Mutagenic, Carcinogenic, and Toxic Effects of Residual Organics in Drinking Water

  • John C. Loper
  • Dennis R. Lang
Part of the Environmental Science Research book series (ESRH, volume 15)


Epidemiologic studies have indicated a possible correlation between pollution of drinking water and incidence of cancer. Much of the data for these analyses was collected during the period 1950–1969. Considering the latency period for clinical cancers, the findings contribute to the general concern about long term exposure to the myriad pollutants in our environment.


Drinking Water Reverse Osmosis Colony Count Cellulose Acetate Membrane Strain TA100 
These keywords were added by machine and not by the authors. This process is experimental and the keywords may be updated as the learning algorithm improves.


Unable to display preview. Download preview PDF.

Unable to display preview. Download preview PDF.


  1. 1.
    Ames BN, McCann J, Yamasaki E: Methods for detecting carcinogens and mutagens with the Salmonella/mammalian microsome mutagenicity test. Mutat Res 31:347–363, 1975Google Scholar
  2. 2.
    Control of organic chemical contaminants in drinking water, Environmental Protection Agency Interim Primary Drinking Water Regulations, U.S. Federal Register 43: 5756–5780, 1978Google Scholar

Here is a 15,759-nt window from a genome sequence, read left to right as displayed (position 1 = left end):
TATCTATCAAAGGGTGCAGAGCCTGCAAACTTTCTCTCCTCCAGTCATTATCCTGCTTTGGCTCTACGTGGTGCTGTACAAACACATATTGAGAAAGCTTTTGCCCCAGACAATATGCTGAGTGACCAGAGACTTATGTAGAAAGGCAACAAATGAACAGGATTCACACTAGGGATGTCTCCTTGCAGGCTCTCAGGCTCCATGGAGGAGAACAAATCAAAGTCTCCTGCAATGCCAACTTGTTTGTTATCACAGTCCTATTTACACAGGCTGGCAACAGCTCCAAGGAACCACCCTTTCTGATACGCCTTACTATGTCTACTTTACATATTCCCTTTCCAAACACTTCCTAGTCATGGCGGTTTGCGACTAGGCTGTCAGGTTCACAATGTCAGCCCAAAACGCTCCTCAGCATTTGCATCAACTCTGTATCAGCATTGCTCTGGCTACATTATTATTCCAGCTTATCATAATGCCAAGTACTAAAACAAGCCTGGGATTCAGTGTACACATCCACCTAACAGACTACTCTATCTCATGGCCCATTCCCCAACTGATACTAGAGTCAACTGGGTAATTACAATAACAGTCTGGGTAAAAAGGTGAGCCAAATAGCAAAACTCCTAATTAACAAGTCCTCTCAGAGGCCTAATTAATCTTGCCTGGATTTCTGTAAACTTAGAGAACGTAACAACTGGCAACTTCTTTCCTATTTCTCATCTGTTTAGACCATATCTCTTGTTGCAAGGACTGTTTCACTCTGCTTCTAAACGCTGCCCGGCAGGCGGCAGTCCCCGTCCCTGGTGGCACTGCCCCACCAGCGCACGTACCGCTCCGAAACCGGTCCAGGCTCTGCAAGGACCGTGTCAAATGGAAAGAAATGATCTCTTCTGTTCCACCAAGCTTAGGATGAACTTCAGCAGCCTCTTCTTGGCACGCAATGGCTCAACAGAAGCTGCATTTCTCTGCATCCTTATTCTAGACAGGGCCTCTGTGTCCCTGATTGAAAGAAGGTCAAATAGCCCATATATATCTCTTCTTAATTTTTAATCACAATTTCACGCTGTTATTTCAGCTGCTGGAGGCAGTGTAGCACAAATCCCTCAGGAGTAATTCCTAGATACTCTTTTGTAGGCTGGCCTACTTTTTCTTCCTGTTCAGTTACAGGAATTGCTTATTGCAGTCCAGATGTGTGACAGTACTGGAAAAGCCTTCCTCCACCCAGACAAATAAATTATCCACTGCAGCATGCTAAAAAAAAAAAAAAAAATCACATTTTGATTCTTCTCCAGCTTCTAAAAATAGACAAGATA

3. 3.
    Drinking Water and Health, Report of the National Research Council Safe Drinking Water Committee, National Academy of Science, p 492, 1977Google Scholar
  4. 4.
    Huberman E, Mager R, Sachs L: Mutagenesis and transformation of normal cells by chemical carcinogenesis. Nature 264:360–361, 1976ADSCrossRefGoogle Scholar
  5. 5.
    Kakunaga T: A quantitative system for assay of malignant transformation by chemical carcinogens using a clone derived from BALB/3T3. Int J Cancer 12:463–473, 1973CrossRefGoogle Scholar
  6. 6.
    Kopf1er FC, Coleman WE, Melton RG, Tardiff RG, Lynch SC, Smith JK: Extraction and identification of organic micropollutants: Reverse osmosis method. Ann NY Acad Sci 298:20–30, 1977ADSCrossRefGoogle Scholar
  7. 7.
    Kraybill HF, Helmes CT, Sigman CC: Biomedical aspects of biorefractories in water. In: Proceedings Second International Symposium on Aquatic Pollutants, Oxford, England: Pergamon Press, Ltd., in pressGoogle Scholar
  8. 8.
    Loper JC, Lang DR, Smith CC: Mutagenicity of complex mixtures from drinking water. In: Proceedings of the Conference on Water Chlorination Environmental Impact and Health Effects, Chapter 33. Ann Arbor Science Publishers, Inc., pp 433–450, 1978Google Scholar
  9. 9.
    Loper JC, Lang DR, Schoeny RS, Richmond BB, Gallagher PM, Smith CC: Residue organic mixtures from drinking water show in vitro mutagenic and transforming activity. Submitted for publicationGoogle Scholar
  10. 10.
    MacPherson I, Montagnier L: Agar suspension culture for the selective assay of cells transformed by polyoma virus. Virology 23:291–294, 1964CrossRefGoogle Scholar
  11. 11.
    Mondai S, Brankow DW, Heidelberger C: Two-stage chemical oncogenesis in cultures of C3H/10T cells. Cancer Res 36:2254–2260, 1976Google Scholar
  12. 12.
    Tardiff RG, Carlson GP, Simmon V: Halogenated organics in tap water: a toxicological evaluation. In: Proceedings Conference on the Environmental Impact of Water Chlorination, pp 213–227, 1975Google Scholar

Copyright information

© Springer Science+Business Media New York 1978

Authors and Affiliations

  • John C. Loper
    • 1
  • Dennis R. Lang
    • 1
  1. 1.Department of Microbiology, College of MedicineUniversity of CincinnatiCincinnatiUSA

Personalised recommendations